1
$\begingroup$

I need help with the process/commands needed to implement the below functionality:

I'm modeling an OTP System, in which the user would request an OTP and the app will send him one. Later the user will use the OTP to use some functionality or something, and the OTP needs to be validated. Constraints:

  • The OTP cannot be stored in the Clear.
  • Need to use Thales payShield 9000, that I have available, sending HOST COMMANDS.

This is the process:

  • App A request an OTP using a User Account
  • App B Generates the OTP for that User Account and send it to App A
  • App B Can't store the OTP in clear, so it must use the HSM to, in some way, store the OTP that can be validated later
  • App A, later, sends the OTP to App B which validates it (using the HSM) and then procedes to send the approval to App A

My apologies if this doesn't make sense, and I don't have idea what I'm doing.

$\endgroup$
3
$\begingroup$

I do not fully understand the scheme you are describing, especially the interactions between your apps A and B. I'll try to describe a sensible HSM usage for a OTP based authentication.

I think you have a little misconception about how a typical OTP is usually handled. There is no need to store an OTP ever, it is always calculated upon use. The typical scenario is, that the user (his OTP calculating app) and the server both store a shared secret. From that secret and some additional information (like a timestamp if you use TOTP, or a counter if you use HOTP) the one time password is calculated using the HMAC algorithm.

This HMAC calculation can be done in software (if you use a normal app on your phone, like FreeOTP) or in hardware (like a PKCS#11 token) on both sides. The server side in your case, could use your HSM which stores the user's secrets to do the HMAC calculation. For a real massive multi user setting, you will probably have to create the shared secrets on the HSM dynamically from a master secret to overcome storage restrictions.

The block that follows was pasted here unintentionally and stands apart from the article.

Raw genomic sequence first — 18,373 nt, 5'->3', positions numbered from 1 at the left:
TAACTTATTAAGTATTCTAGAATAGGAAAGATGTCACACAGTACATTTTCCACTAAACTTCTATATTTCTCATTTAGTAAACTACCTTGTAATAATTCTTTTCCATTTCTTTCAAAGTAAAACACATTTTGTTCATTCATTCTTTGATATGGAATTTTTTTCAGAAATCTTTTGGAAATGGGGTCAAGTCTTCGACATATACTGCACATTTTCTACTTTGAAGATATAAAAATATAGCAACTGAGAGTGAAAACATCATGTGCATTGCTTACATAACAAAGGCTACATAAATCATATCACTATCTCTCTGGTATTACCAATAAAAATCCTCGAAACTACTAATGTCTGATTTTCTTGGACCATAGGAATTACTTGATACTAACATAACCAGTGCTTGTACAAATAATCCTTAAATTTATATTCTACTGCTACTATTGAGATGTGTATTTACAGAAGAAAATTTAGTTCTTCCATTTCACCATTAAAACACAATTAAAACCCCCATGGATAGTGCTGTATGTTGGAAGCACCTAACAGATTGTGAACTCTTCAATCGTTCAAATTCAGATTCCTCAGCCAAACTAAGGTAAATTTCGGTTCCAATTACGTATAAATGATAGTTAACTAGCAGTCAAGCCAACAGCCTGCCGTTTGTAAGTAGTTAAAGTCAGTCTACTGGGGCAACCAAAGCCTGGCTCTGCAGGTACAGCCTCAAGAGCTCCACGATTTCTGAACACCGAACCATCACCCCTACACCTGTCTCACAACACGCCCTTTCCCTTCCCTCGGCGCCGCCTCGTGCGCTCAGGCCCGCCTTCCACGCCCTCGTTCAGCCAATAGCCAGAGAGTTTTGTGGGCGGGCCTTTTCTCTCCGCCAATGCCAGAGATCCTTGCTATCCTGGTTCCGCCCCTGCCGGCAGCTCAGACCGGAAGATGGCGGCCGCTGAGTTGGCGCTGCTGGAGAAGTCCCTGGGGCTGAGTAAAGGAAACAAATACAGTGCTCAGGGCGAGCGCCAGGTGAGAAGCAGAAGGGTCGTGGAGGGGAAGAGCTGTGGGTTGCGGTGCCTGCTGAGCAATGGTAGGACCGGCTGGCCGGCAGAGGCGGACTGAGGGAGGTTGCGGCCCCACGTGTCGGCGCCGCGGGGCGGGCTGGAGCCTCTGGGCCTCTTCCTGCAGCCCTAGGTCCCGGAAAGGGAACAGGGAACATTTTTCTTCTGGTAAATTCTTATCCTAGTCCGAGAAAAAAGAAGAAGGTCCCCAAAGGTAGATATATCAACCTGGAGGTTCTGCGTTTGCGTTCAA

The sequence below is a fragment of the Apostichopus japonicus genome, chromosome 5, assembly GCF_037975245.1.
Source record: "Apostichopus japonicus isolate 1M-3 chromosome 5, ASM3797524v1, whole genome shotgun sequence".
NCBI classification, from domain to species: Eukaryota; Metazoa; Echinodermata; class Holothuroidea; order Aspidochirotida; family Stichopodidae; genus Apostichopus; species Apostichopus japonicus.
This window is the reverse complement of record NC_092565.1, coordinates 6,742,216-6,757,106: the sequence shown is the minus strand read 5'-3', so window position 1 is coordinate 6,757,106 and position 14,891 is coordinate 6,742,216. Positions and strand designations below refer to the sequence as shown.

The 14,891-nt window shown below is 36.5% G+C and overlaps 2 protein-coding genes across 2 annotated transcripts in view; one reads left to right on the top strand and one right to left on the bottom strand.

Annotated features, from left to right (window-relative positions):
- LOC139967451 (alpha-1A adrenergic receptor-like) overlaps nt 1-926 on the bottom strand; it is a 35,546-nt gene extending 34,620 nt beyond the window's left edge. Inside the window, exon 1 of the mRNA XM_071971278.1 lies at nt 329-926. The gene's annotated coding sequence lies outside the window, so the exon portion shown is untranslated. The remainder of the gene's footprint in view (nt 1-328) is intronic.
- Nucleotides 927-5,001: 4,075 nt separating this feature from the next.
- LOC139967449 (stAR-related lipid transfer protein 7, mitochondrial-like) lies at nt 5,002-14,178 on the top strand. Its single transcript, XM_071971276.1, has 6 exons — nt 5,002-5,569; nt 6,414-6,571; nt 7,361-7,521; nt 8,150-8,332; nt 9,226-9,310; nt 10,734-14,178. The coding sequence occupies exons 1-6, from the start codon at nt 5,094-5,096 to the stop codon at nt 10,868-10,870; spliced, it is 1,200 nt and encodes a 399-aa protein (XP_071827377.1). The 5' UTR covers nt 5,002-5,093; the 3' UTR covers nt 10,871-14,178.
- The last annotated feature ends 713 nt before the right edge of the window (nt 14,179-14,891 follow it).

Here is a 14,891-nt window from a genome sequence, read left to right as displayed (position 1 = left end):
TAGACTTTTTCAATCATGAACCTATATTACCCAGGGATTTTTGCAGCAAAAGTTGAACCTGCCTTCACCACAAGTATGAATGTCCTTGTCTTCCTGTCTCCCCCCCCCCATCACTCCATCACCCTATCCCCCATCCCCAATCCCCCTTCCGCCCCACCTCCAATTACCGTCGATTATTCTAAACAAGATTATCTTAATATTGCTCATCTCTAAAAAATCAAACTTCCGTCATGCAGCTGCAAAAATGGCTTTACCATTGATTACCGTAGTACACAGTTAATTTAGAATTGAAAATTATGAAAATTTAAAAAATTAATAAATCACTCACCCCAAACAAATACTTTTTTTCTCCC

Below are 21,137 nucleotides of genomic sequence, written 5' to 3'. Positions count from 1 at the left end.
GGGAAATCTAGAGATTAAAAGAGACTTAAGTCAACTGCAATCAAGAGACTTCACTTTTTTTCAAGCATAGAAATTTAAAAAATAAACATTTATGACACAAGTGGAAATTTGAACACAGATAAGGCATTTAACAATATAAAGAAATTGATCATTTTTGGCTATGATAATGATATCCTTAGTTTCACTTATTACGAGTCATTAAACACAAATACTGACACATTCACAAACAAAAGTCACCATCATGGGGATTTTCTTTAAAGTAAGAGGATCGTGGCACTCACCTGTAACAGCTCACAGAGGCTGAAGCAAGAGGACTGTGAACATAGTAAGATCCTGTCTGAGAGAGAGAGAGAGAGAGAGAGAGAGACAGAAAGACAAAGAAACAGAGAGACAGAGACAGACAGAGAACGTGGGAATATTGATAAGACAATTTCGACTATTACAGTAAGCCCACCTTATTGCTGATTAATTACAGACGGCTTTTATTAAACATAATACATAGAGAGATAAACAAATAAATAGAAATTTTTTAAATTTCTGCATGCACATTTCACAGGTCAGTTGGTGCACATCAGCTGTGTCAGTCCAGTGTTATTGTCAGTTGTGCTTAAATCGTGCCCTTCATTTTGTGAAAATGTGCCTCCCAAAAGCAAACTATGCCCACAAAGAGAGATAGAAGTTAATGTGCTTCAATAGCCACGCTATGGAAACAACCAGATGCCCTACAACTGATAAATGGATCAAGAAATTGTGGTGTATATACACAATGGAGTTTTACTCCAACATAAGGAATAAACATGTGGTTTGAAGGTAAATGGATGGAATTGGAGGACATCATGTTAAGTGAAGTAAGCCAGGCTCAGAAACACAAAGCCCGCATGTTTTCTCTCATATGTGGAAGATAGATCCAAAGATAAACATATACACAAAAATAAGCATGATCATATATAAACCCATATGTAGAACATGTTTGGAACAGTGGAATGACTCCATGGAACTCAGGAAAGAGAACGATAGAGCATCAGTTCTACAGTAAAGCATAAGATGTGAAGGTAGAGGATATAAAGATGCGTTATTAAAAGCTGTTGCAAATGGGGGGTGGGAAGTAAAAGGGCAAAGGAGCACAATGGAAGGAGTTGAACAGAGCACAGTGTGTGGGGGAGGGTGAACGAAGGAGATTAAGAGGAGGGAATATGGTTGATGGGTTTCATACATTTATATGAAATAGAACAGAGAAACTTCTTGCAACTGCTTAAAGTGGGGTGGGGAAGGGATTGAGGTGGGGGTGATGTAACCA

The specific procedure how you calculate your 6 digit (or whichever length you need) OTP ist outlined in the RFCs for HOTP and TOTP.

$\endgroup$
  • $\begingroup$ Thanks a lot! So you mean when I receive what the user typed, at the server side I would have an HMAC key cryptogram (encrypted with the HSM Local Master Key), and a HMAC (that was generated with the key and the OTP), and with that I would validate What the user typed using the HSM? if that's the case, would I need a different HMAC key for every "transaction"? $\endgroup$ – Gatitopo Jul 30 '17 at 6:04
  • 1
    $\begingroup$ Not exactly. You do not calculate an HMAC value from the OTP, but you derive the OTP from the HMAC. The calculation is more or less $HMAC(Secret, Timestamp) \rightarrow $ convert to decimal OTP. The HMAC key is different per user but static for each operation. The only thing that changes is the moving factor (timestamp or counter) $\endgroup$ – mat Jul 31 '17 at 7:55
  • $\begingroup$ I see. But the OTP I need is 6 decimal digits, and the resulting HMAC (even if I use SHA-1) is 40 hexadecimal digits. In my HSM the minimun length i can specify for SHA-1 Based HMAC, is 20 hexadecimal digits (10Bytes), so How can I use it to derive the OTP? if I lose the excess data, I won't be able to verify it later (because I will need the origial HMAC). $\endgroup$ – Gatitopo Aug 1 '17 at 13:58
  • $\begingroup$ I updated my answer with links to the relevant RFCs. $\endgroup$ – mat Aug 2 '17 at 7:51
0
$\begingroup$

Go for a time based OTP

otp = HMAC(secret, timestamp)

and on the server, check for a range of timestamps (the timestamp will not be exactly the same, checking on a range is reasonable)

This way the app doesn't have to ask for an OTP. It's basically the same approach used by some banking hardware tokens

Another possibility is to use a rolling code but you need to provide a sufficiently large window or you could end up out of sync

P.S. the first time you need to "pair" the app with the server to acquire the shared secret

$\endgroup$

Your Answer

By clicking “Post Your Answer”, you agree to our terms of service, privacy policy and cookie policy

Not the answer you're looking for? Browse other questions tagged or ask your own question.